These murals are miracles to me — so expressive and serene. They are really icons in ceramic form — meditations in clay. Their creation can be documented, but it cannot be explained.
Sister says she simply follows her instincts and that seems to work out, plus there is always another job waiting, so she thinks, “I am meant to be doing this work.”
And she will continue as long as she is physically able. She jokes that they will find her feet up and head down in her kiln one day.
She tells me that El Greco is her favorite artist. And our own her favorite art museum. She has no favorite of her own creations — maybe the one she is working on now, if any. In the finished ones she always sees something that could be better. “Good for my humility,” she says.
I have a theory about holiness and holy people. While I think goodness, like politeness — they are closely related — can be learned, I think holiness just is.
I have known very religious people, some quite sincere in their devotion, who deeply wanted to be holy. But they weren’t. Because it is not a discipline, but a gift — one that exists without cultivation or even self-awareness. Maybe especially without self-awareness. My youngest son is good with animals, it’s just in him.
I never met the Rev. Pierre Teilhard de Chardin, nor have I ever met anyone who did, but I like to imagine that, among other gifts, he possessed the gift of holiness. I figure anyone who could unite spirit and rocks; the Mass and Peking Man; creation and creator had to have been holy. Like Father Teilhard, Sister works with physical materials and finds God in them.
My daughter and I once heard the Dalai Lama speak. The things he said were commonplace. If you read them on paper, you would almost think them pap. But he radiated a holiness, even from 1,000 feet away, that turned his simple words into profound ones. It’s something like when a great singer delivers a song with all his gifts of nuance and phrasing and maybe lack of complication — the simple becomes the profound and the seemingly simplistic, mystic. It is said that the sermons John the Evangelist preached at the end of his life all consisted of three words — over and over and over — “Love one another.”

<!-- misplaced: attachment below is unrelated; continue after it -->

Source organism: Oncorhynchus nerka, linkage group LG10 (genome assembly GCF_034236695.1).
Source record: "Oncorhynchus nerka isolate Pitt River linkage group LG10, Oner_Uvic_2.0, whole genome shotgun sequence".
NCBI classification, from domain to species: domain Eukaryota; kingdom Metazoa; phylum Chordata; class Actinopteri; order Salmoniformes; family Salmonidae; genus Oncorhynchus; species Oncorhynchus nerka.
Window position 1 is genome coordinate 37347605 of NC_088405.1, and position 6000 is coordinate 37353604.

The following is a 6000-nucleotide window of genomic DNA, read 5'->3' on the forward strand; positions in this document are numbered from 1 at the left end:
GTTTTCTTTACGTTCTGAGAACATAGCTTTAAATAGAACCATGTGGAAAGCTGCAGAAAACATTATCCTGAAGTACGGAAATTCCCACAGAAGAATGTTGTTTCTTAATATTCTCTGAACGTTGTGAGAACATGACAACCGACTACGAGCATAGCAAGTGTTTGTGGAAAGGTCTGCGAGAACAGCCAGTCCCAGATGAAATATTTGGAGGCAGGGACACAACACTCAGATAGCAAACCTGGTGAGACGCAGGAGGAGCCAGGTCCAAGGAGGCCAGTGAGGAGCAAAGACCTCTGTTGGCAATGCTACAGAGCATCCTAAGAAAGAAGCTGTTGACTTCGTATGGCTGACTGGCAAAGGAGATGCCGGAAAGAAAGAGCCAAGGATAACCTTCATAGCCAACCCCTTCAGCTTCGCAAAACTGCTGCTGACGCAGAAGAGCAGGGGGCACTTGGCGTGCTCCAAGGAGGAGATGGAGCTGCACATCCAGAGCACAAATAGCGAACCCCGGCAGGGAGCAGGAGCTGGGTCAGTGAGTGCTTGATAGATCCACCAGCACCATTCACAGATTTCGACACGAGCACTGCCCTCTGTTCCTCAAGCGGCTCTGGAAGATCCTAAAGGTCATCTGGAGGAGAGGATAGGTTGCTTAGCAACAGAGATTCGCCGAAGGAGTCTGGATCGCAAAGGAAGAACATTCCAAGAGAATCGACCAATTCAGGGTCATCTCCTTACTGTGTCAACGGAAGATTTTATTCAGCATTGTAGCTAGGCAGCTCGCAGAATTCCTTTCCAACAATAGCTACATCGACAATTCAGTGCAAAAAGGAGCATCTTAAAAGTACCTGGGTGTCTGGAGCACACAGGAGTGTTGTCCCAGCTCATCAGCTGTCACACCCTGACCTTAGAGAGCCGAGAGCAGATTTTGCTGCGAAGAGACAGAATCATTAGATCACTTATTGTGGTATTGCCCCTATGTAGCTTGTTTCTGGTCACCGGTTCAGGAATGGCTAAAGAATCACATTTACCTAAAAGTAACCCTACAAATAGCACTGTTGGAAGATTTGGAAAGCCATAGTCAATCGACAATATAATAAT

I am not sure all saints are holy or that all holy people are saints. I think Dr. Paul Farmer, physician to the Third World, is a saint , and I think Mother Teresa was. And Baldemar Velasquez is.
But Sainthood is an act of will, conviction. Holiness an aura. An ultimate grace.
Holy people are quiet people — so quiet they could disappear if necessary. And they usually laugh a lot. The Dalai Lama laughed a lot. I noticed Sister laughed a lot.
I knew another monk once who was holy. It just flowed from him. As it does from Sister Jane Mary. He loved to ring the bell that called visitors to prayer and dinner. It was a loud, jarring bell. “I’m crazy about that thing, he would say, and laugh mightily. He embodied a pet phrase my friend Father Terry used to repeat: “Stay in the presence of God.”
Someone once told Sister Jane Mary that she would be a millionaire artist were she not a nun. “On the contrary,” she said, “if I were not a nun I would not be an artist at all.” I think that’s right. I think she could only have produced her amazing works as the person she is, and that her deepest art is within. I think she is seldom outside the presence of God.
Keith C. Burris is a columnist for The Blade.
Contact him at: firstname.lastname@example.org or 419-724-6266.